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Thank you Daniel.

This is an excellent summary and hits home with my experience almost to the
word.

And this is my sense of IN ketamine without the experience.

Low dose is ineffective for decent sedation but might provide some pain
relief. But does it do anything better than fentanyl.

Ditto midazolam. Which I love. I am using it more and more. To calm
agitated asthmatics who don't love the mask. For UA catheterizations on
kids old enough to remember (e.g. 15 minutes). Lac repairs.

And IN ketamine is full procedural sedation, regardless of the dose.

So all of the headache with a variable, inconsistent result that could be
achieved with other IN agents.

It is perhaps a solution without a need?

Rick

On Sat, Aug 19, 2017 at 6:23 PM, Tsze, Daniel S. <[log in to unmask]>
wrote:

> Hi Rick
>
> We have a protocol for IN ketamine at our institution:
>
> - 0.5-1 mg/kg, max dose 50 mg for analgesia
> - 3-9 mg/kg, max dose 300 mg for procedural sedation
>
> For analgesia, most of our providers still order IN fentanyl instead of IN
> ketamine, mostly because we have found that the former works well and we
> are very familiar with it, with little impetus to adopt the latter (so
> far).
>
> For procedural sedation, the large volume required when giving 9 mg/kg
> with the concentration we have available (100 mg/mL) for some children is
> one concern.
>
> The other is that our protocol requires the same monitoring and staffing
> (full monitors, sedation nurse, sedation MD) for IN ketamine as for IV
> ketamine.
>
> For kids who require procedural sedation/anxiolysis for lac repairs, we
> have very good success with IN midazolam (which we are now also using with
> IN lidocaine to ameliorate the nasal burning), which does not require the
> same monitoring as IV/IN ketamine, making IN midazolam preferable from a
> resource/flow perspective in this context.
>
> For kids who require procedural sedation for fracture reductions, our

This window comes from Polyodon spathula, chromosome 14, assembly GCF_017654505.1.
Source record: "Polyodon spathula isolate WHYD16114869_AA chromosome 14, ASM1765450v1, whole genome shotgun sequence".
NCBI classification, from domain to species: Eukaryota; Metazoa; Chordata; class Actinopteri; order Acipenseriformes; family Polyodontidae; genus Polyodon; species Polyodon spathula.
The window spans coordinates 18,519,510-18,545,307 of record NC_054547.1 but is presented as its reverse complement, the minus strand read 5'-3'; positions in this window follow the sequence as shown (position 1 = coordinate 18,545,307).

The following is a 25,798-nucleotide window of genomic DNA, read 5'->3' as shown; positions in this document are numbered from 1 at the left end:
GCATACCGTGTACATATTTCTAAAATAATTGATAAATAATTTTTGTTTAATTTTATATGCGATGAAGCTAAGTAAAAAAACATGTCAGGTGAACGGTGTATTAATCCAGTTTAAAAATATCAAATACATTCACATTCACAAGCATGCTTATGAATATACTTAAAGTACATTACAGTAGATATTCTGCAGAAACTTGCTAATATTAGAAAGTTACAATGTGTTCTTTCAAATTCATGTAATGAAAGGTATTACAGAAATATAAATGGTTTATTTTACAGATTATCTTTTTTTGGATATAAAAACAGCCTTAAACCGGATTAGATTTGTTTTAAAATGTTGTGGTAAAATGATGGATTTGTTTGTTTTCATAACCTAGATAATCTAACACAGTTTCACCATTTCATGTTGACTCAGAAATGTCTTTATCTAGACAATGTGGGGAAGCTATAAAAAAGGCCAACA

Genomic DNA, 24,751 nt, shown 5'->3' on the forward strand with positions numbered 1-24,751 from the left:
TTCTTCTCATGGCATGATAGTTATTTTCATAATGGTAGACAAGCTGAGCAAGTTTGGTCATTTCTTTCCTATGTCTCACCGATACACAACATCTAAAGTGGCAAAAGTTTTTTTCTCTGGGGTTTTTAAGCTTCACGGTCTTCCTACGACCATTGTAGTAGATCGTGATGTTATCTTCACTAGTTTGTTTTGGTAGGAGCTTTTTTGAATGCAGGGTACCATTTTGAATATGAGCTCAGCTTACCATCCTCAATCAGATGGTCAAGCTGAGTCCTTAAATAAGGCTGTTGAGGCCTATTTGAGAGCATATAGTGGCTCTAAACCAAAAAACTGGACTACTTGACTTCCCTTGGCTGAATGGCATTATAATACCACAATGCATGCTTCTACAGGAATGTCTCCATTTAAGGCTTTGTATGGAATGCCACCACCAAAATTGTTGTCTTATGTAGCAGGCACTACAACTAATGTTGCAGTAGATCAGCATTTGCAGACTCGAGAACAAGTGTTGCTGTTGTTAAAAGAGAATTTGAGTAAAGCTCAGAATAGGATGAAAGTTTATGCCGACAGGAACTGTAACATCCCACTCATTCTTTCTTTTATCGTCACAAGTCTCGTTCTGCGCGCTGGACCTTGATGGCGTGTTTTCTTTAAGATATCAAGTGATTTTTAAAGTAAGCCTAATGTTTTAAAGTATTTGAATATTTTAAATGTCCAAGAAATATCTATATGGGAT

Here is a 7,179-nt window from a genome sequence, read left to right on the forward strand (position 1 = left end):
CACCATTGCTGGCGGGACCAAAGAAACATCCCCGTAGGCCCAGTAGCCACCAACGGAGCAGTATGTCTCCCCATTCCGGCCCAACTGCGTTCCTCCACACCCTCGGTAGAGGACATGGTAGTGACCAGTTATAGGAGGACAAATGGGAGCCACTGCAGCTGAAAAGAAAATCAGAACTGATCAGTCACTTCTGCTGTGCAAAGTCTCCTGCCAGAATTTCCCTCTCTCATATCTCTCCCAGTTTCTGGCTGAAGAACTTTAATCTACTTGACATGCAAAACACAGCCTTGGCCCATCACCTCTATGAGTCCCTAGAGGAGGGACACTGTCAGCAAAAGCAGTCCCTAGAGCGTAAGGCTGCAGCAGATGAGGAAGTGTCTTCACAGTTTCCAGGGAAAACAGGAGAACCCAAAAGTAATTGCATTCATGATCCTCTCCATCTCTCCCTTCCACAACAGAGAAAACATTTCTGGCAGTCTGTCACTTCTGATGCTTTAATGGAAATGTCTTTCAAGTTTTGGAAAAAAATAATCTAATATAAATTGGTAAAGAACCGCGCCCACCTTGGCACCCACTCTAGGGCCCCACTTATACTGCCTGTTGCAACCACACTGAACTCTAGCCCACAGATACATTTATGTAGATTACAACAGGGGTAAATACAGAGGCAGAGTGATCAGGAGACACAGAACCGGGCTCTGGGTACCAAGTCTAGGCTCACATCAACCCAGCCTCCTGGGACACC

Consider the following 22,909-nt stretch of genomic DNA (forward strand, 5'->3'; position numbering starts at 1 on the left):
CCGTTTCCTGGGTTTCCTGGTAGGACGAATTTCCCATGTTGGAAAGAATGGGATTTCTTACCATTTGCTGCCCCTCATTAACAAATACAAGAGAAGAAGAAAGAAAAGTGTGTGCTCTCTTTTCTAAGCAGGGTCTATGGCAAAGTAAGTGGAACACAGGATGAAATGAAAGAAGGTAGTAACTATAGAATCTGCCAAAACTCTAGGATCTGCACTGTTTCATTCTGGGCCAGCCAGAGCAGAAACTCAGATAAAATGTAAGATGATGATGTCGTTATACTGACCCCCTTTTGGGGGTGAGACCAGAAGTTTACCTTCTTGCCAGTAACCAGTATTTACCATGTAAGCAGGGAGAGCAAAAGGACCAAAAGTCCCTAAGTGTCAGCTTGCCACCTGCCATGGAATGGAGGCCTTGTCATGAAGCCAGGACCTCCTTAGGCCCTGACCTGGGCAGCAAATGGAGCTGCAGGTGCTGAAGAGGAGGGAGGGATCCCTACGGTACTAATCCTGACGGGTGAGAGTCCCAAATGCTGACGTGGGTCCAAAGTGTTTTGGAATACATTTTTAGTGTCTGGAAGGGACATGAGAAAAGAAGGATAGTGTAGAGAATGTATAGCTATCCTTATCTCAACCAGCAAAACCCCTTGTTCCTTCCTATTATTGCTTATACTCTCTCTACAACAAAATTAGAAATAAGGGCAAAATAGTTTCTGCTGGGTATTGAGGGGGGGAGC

> group is very comfortable with IV ketamine, with some concern with the
> ability to quickly re-dose or titrate up with IN ketamine if needed, which
> are some of the reasons we have not used IN ketamine for that indication.
>
> Daniel Tsze
>
> Director of Pain Management and Sedation Program
> Division of Pediatric Emergency Medicine
> NYP Morgan Stanley ChildrenĀ¹s Hospital
> Assistant Professor of Pediatrics at CUMC
> Department of Pediatrics
> Columbia University College of Physicians and Surgeons
> New York, NY
>
>
>
> On 2017-08-17, 10:33 PM, "Pediatric Emergency Medicine Discussion List on
> behalf of Rick Place" <[log in to unmask] on behalf of
> [log in to unmask]> wrote:
>
> >Is anyone using IN ketamine or does anyone have a protocol for this?
> >
> >There are plenty of other options, but every case is unique.
> >
> >I see literature from 1mg/kg to 9mg/kg. Seems like a crazy dosing range.
> >
> >Anyone with any direct experience with this?
> >
> >Rick Place
> >
> >Inova Fairfax
> >
> >For more information, send mail to [log in to unmask] with the
> >message: info PED-EM-L
> >The URL for the PED-EM-L Web Page is:
> >                 http://listserv.brown.edu/ped-em-l.html
>
>

For more information, send mail to [log in to unmask] with the message: info PED-EM-L
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